GoodFriends: Research Institute For North Korean Society

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North Korea Today No.178

RESEARCH INSTITUTE FOR NORTH KOREAN SOCIETY
http://www.goodfriends.or.kr/eng
No. 178 July 2008
Elections for Supreme People’s Council Postponed till November
Pyongyang Should Set an Example for Age Limitation on Doing Business
Arguments in the Market for Age Limitation
Women Whose Items Were Confiscated Say They Are Going To Die.
In Sariwon Market, Physical Altercations between Women Merchants and Control Officers Get Serious
Officials in Pyongsung Criticized for Being the Center of Wholesalers in North Korea


(Image by Google earth)

Elections for Supreme People’s Council Postponed till November
Elections for Supreme People’s Council, which had been scheduled for August, have been postponed till November. It is known that this was done to allow more focus on the upcoming 60th year anniversary of the founding of the Republic on September 9th.

Pyongyang Should Set an Example for Age Limitation on Doing Business
The Manager of the market in Dangsang-dong, Mankyongdae District, Pyongyang City, emphasized that the women that has not reached the age allowed to do business are going to be assigned to some factory jobs in preparation of coming Independence Day, August 15. On July 10th, there were repeated lectures from a mobile propaganda center, which was parked in the market, about the policy that urges women to contribute to the improvement of society. The lectures emphasized that every young woman should go to the factories for work, not to the markets. If they do not register in a factory within a week, local People’s Committee and Market Management staff will accompany the women for registration. If they do not yet obey, the Committee would publicize criticism through the business or factory where the head of the household works. Similar messages were sent out to other area markets. The government indicated their strong will to implement the policy, “starting from Pyongyang which should set an example for other localities.” The businesspersons expressed their dissatisfaction that the Party is bullying Pyongyang for fear that the policy will become ineffective.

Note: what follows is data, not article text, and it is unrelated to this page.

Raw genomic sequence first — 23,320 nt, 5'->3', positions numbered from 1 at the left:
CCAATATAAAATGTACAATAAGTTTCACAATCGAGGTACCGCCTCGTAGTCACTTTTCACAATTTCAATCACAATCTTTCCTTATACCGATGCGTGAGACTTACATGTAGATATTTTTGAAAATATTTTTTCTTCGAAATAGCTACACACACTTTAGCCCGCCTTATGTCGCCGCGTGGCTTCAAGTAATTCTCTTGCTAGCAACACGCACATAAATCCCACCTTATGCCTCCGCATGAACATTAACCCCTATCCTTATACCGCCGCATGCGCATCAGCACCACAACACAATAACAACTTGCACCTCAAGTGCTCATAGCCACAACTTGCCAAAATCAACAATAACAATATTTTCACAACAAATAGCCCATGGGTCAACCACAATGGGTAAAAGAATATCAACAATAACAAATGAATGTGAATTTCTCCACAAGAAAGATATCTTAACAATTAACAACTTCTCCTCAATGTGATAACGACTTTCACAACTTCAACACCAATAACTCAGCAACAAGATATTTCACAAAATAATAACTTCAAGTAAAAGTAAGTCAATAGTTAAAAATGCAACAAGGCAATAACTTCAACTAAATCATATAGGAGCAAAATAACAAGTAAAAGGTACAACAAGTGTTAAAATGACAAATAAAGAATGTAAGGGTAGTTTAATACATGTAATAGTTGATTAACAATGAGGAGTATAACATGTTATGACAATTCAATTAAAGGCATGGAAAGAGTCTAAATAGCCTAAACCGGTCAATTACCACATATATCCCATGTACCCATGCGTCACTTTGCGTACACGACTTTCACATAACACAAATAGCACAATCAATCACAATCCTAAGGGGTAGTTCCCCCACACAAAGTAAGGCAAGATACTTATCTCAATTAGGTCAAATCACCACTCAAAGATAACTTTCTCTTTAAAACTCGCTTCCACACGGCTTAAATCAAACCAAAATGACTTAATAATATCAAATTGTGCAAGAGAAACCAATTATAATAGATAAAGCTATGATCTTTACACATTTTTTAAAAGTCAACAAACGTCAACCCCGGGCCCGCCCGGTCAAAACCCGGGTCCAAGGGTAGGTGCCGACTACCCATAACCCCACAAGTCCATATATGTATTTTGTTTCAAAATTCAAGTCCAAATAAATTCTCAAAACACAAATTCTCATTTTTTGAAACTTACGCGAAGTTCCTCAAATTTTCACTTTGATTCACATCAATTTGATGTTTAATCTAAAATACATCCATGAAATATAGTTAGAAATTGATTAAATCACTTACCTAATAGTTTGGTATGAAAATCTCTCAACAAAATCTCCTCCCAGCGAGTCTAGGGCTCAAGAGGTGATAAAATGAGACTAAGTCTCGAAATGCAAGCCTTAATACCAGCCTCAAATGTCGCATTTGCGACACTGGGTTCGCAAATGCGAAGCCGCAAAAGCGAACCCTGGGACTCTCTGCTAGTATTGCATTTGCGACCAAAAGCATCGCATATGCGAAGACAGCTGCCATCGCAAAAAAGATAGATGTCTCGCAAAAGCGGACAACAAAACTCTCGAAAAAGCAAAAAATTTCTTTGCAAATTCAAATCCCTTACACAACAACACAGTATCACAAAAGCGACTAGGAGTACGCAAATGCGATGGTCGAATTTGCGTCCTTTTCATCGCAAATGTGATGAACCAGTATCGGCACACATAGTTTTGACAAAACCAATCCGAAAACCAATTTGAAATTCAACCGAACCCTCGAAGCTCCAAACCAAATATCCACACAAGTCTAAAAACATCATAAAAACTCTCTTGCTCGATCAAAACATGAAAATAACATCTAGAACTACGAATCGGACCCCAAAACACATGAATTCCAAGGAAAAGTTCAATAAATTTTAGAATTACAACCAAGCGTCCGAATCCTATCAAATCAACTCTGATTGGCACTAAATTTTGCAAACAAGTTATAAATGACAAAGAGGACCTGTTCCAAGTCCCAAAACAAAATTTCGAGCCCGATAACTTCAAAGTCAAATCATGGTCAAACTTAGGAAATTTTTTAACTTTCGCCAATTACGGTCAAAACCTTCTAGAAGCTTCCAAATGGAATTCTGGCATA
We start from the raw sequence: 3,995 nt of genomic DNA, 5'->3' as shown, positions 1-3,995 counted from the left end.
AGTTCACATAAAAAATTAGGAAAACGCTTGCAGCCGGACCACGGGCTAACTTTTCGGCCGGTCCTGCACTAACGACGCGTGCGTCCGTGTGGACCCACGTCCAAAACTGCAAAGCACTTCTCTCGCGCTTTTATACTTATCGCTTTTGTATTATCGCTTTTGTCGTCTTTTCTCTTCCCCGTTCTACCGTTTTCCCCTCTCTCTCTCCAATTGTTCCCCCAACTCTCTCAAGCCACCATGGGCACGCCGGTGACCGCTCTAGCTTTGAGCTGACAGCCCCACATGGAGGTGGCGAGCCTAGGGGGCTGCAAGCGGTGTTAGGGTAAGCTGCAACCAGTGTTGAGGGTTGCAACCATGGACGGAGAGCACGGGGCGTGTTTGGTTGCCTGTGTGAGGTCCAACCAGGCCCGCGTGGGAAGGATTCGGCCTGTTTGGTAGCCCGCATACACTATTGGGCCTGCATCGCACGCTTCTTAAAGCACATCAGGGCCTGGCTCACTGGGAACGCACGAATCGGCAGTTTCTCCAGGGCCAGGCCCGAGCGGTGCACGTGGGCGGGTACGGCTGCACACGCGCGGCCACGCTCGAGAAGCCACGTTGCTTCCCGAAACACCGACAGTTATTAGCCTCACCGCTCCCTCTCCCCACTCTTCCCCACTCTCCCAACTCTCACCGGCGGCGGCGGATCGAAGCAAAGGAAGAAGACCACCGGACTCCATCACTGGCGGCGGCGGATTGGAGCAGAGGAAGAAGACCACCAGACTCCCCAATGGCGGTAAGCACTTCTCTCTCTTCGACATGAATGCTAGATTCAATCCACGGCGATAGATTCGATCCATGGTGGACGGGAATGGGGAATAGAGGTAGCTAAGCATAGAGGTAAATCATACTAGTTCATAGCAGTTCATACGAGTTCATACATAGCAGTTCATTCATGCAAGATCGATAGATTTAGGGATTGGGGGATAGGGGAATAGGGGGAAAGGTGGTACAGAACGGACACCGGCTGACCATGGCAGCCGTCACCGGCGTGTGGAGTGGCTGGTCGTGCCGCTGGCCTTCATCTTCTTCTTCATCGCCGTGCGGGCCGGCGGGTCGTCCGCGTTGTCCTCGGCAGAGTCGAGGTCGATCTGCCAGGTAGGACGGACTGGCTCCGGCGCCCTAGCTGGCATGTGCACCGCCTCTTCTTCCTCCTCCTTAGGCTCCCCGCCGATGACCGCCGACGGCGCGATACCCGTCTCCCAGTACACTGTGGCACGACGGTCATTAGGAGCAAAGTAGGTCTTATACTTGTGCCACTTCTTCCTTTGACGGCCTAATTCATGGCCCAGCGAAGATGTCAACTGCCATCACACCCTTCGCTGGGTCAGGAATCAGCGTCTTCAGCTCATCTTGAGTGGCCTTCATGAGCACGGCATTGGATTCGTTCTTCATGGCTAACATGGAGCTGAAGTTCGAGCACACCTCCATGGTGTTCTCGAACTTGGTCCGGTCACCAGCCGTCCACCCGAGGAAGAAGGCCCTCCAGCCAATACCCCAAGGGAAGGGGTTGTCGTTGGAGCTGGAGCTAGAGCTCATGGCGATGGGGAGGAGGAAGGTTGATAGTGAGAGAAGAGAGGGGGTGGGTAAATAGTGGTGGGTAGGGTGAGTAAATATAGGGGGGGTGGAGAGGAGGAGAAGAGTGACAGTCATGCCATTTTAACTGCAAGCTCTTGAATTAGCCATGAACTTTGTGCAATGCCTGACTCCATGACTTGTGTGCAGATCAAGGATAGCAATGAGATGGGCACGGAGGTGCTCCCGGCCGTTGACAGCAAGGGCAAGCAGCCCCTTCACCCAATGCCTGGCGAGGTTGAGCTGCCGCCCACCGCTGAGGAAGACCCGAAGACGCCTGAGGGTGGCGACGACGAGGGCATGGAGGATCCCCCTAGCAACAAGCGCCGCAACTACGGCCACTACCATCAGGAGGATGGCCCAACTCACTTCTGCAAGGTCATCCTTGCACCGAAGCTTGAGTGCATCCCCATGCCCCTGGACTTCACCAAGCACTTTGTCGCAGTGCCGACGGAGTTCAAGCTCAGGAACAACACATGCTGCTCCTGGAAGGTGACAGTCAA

Arguments in the Market for Age Limitation
On July 6th, in a market in Gimchaek, North Hamkyong Province, a conflict arose during the cracking down of young women who violated the age limitation. Combined forces of Security Control and City Labor Department got into argument with the women while confisticating the market booths being used by the women whose age was below 40. Kim, Shin-young (38) shouted at the top of her lung to a control agent: “Your wife is working at the market even if she is 35. Everyone knows this. It is unfair that you keep someone under control while you let go others.” People around the scene were on her side and seemed to agree with her opinion. One onlooker said that, “He’s bringing shame to himself. Shouldn’t he control his own wife first?” and people laughed.

Lee, Gil-joong (48), a control agent, said that the policy on age control made things worse. “Before there was only one person per household, but now there are two. The old lady sits in front of the booth like a model, and a daughter or a daughter-in-law stands behind and does the business. It is harder and more complicated for us to control. The people blame the officers that came up with the policy. At our house, my wife does the business in order for us to eat. It is not right to discriminate who to control and who not to control. What people say is not wrong.” He confessed his problems.

Women Whose Items Were Confiscated Say They Are Going To Die.
July 8th, the date on which Great Leader Kim Il-Song had passed away, there was a large-scale crackdown in the Sapo area, Hamheung City, South Hamkyong Province. Police officers confiscated food and vegetables the women had for trading in order to earn a day’s living. The control officers took everything, tofu-rice meal, rice cake, bread, squids, etc., saying that they are going to take them to the Homeless Children’s Shelter.